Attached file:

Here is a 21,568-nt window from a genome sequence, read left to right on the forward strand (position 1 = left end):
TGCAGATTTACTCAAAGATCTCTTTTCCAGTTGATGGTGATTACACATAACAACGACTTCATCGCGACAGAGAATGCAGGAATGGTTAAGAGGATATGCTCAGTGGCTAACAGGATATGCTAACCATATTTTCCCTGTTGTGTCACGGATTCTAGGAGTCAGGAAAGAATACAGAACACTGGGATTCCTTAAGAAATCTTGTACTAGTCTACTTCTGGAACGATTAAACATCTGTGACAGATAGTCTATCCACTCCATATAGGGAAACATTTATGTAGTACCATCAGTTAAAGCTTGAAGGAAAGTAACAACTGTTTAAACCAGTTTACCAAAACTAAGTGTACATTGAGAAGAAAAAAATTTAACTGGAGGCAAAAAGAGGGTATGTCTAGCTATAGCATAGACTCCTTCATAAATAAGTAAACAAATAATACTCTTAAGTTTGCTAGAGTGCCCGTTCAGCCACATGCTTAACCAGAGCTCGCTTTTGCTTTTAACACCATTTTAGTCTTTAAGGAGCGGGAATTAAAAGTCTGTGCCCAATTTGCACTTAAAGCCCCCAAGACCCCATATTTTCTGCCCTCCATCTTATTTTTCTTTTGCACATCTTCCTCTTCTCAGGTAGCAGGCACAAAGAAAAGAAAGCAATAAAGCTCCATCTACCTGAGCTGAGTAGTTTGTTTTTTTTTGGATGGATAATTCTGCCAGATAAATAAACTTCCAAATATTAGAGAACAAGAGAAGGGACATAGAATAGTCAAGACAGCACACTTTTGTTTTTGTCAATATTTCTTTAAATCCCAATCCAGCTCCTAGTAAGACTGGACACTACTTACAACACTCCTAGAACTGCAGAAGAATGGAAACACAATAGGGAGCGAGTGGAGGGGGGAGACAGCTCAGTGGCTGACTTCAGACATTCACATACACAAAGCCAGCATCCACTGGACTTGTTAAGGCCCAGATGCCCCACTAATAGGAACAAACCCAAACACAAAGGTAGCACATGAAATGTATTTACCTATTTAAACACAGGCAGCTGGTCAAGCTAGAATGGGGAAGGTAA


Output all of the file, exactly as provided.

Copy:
Here is a 21,568-nt window from a genome sequence, read left to right on the forward strand (position 1 = left end):
TGCAGATTTACTCAAAGATCTCTTTTCCAGTTGATGGTGATTACACATAACAACGACTTCATCGCGACAGAGAATGCAGGAATGGTTAAGAGGATATGCTCAGTGGCTAACAGGATATGCTAACCATATTTTCCCTGTTGTGTCACGGATTCTAGGAGTCAGGAAAGAATACAGAACACTGGGATTCCTTAAGAAATCTTGTACTAGTCTACTTCTGGAACGATTAAACATCTGTGACAGATAGTCTATCCACTCCATATAGGGAAACATTTATGTAGTACCATCAGTTAAAGCTTGAAGGAAAGTAACAACTGTTTAAACCAGTTTACCAAAACTAAGTGTACATTGAGAAGAAAAAAATTTAACTGGAGGCAAAAAGAGGGTATGTCTAGCTATAGCATAGACTCCTTCATAAATAAGTAAACAAATAATACTCTTAAGTTTGCTAGAGTGCCCGTTCAGCCACATGCTTAACCAGAGCTCGCTTTTGCTTTTAACACCATTTTAGTCTTTAAGGAGCGGGAATTAAAAGTCTGTGCCCAATTTGCACTTAAAGCCCCCAAGACCCCATATTTTCTGCCCTCCATCTTATTTTTCTTTTGCACATCTTCCTCTTCTCAGGTAGCAGGCACAAAGAAAAGAAAGCAATAAAGCTCCATCTACCTGAGCTGAGTAGTTTGTTTTTTTTTGGATGGATAATTCTGCCAGATAAATAAACTTCCAAATATTAGAGAACAAGAGAAGGGACATAGAATAGTCAAGACAGCACACTTTTGTTTTTGTCAATATTTCTTTAAATCCCAATCCAGCTCCTAGTAAGACTGGACACTACTTACAACACTCCTAGAACTGCAGAAGAATGGAAACACAATAGGGAGCGAGTGGAGGGGGGAGACAGCTCAGTGGCTGACTTCAGACATTCACATACACAAAGCCAGCATCCACTGGACTTGTTAAGGCCCAGATGCCCCACTAATAGGAACAAACCCAAACACAAAGGTAGCACATGAAATGTATTTACCTATTTAAACACAGGCAGCTGGTCAAGCTAGAATGGGGAAGGTAA